You’ve been talking with a client, they want to move forward with the booking and give you their deposit. Great! But, something just doesn’t feel right. Deep down something feels off.
Here are a few reasons you should follow your gut and turn down the gig, and how to do it with tact.
Why Turn Down A Client:
1) Tastes & Specialty
You simply don’t have the music or acumen for what the client wants. Most times I’d advocate taking the gig and figuring it out, but you need to tread lightly. NEVER commit to something you can’t follow through on. There’s a difference between pushing your comfort zone and being stupid. I’ve done a number of gigs where the client wanted international music for a portion of the event. I’d be honest and tell them I didn’t have experience working with Bollywood for example, but if they were willing to work with me and provide some examples I’d be more than happy to help. If however a client wanted 100% alternative indie for their wedding I’d have to decline (and have). I had no basis of confidence for how I’d pull that off and make everyone happy.
2) Style (on the mic)
They want someone on the mic… All, night, long. But that’s not you. Maybe you’re not even comfortable on the mic. Hard pass here, unless you outsource that job and bring someone else in while you DJ. Over the years I’ve become more comfortable on the mic and can belt out energetic, cheese-free introductions no problem. But aside from coordination and standard wedding engagement, I’m no hype man. I make this very clear to my clients. I go one step further and provide a live recording of a wedding introduction so they know exactly who they’re getting. If you’ve been hiding behind your MC abilities or style and sense they want something else, pass.
3) Client connection
Perhaps you just don’t click with the client. Do they want to control every aspect of the playlist, providing a minute by minute screen-play of what songs to play when? I don’t work so well under micro-management. If that gels with your personality and how you operate, great! Or maybe you’re having an extremely difficult time getting a sense of the type of music they want. They change their mind every other email. Your communication styles might be getting in the way, aside from the simple fact they could be indecisive.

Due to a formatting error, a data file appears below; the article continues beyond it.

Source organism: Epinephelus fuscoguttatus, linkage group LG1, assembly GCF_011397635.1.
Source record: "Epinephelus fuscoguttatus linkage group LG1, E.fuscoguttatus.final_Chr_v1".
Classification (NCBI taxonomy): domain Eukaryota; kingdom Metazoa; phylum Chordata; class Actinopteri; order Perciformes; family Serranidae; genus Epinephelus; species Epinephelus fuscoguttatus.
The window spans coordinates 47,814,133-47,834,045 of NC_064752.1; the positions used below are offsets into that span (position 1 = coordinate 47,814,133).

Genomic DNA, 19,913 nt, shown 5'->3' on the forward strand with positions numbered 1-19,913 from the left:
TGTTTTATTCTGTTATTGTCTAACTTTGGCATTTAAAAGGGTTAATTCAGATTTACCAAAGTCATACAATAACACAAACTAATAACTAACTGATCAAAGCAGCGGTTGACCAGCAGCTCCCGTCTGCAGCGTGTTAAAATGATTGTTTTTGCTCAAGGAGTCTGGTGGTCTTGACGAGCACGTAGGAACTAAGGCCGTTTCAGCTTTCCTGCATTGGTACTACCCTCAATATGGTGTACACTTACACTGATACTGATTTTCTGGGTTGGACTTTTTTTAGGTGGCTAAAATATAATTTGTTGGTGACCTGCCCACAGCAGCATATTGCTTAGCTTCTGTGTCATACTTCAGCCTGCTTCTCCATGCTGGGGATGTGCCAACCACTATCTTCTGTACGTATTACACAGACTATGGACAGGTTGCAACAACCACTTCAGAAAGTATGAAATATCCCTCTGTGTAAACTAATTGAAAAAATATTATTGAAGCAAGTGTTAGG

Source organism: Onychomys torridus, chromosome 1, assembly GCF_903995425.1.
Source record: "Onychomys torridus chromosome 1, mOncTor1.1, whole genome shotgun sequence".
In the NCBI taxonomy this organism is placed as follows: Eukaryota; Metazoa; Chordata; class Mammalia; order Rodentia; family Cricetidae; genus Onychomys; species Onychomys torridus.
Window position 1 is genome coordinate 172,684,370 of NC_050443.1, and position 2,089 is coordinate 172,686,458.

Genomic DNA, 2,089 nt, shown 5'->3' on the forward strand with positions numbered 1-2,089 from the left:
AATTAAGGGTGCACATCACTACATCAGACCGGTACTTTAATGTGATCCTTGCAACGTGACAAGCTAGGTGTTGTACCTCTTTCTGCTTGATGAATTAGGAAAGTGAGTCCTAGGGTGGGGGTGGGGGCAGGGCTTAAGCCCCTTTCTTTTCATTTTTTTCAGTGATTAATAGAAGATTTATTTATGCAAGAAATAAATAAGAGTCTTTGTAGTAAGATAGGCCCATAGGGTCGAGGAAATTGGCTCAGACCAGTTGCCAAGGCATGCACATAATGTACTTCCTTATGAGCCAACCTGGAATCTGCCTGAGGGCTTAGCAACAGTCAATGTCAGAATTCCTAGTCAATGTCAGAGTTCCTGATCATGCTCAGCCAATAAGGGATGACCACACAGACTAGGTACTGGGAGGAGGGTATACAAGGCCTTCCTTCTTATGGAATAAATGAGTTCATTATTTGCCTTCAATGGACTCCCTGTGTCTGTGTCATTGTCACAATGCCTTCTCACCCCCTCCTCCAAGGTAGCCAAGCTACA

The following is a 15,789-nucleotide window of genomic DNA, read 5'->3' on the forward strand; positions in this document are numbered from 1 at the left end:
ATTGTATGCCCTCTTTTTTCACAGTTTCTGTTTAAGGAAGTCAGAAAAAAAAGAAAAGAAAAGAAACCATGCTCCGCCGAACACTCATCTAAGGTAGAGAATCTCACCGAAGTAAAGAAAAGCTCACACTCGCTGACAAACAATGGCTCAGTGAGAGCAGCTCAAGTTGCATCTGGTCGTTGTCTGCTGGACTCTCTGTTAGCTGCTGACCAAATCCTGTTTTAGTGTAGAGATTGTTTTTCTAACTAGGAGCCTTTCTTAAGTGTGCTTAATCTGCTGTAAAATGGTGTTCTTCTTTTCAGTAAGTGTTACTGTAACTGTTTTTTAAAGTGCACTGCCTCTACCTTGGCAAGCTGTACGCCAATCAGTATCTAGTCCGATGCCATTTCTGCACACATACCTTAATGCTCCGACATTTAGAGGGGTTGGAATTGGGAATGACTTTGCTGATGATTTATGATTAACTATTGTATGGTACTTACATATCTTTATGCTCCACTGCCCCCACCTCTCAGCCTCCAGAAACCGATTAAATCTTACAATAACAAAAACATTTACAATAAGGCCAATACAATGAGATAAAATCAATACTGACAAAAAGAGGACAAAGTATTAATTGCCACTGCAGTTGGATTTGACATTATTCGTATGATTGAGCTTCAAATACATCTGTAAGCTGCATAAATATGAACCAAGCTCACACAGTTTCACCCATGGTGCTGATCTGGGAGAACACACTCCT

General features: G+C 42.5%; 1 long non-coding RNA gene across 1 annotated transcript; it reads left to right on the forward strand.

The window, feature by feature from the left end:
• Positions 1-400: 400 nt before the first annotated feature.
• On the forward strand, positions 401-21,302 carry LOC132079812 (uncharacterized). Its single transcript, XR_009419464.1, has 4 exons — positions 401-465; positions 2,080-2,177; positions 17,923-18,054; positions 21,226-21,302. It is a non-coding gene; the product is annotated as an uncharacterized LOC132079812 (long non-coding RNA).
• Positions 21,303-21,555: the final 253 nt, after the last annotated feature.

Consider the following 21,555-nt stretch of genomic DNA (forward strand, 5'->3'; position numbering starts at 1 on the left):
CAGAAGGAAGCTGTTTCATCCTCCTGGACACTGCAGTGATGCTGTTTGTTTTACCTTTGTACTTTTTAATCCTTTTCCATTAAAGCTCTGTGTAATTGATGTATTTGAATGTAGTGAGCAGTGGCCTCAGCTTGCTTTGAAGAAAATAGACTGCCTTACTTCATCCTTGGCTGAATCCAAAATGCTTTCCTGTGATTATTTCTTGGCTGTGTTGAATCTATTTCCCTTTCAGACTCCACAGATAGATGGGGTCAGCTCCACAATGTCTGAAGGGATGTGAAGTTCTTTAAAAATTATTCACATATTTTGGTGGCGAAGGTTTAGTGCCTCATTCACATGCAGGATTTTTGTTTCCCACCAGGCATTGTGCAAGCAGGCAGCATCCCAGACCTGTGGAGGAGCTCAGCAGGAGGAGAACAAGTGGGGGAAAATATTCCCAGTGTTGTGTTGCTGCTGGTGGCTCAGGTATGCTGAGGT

If a flag like these come up, act on them. Otherwise everyone will be miserable.
Ultimately it boils down to:
- Can you deliver the expected product?
- Can you collaborate effectively to prepare?
Ok you’ve decided you don’t want to work with a client. How do I turn them down!?
Be honest (as much as possible)
- If it’s as simple as musical misalignment, this is easy:
- “I don’t think I’m the best fit for the music you’re looking for”
- Same for your MC offerings
- “I don’t think I’m the best fit for the atmosphere you’d like to set”
- But if it’s them, being 100% transparent may not work out so well (but still be honest)
- “I don’t think we really click on how we operate”
If they don’t sound crazy, you can try and forward the hot lead to someone in your network that would be a better fit. You win in both eyes because you were helpful to the client and the other DJ appreciated the passed business and will want to reciprocate in the future.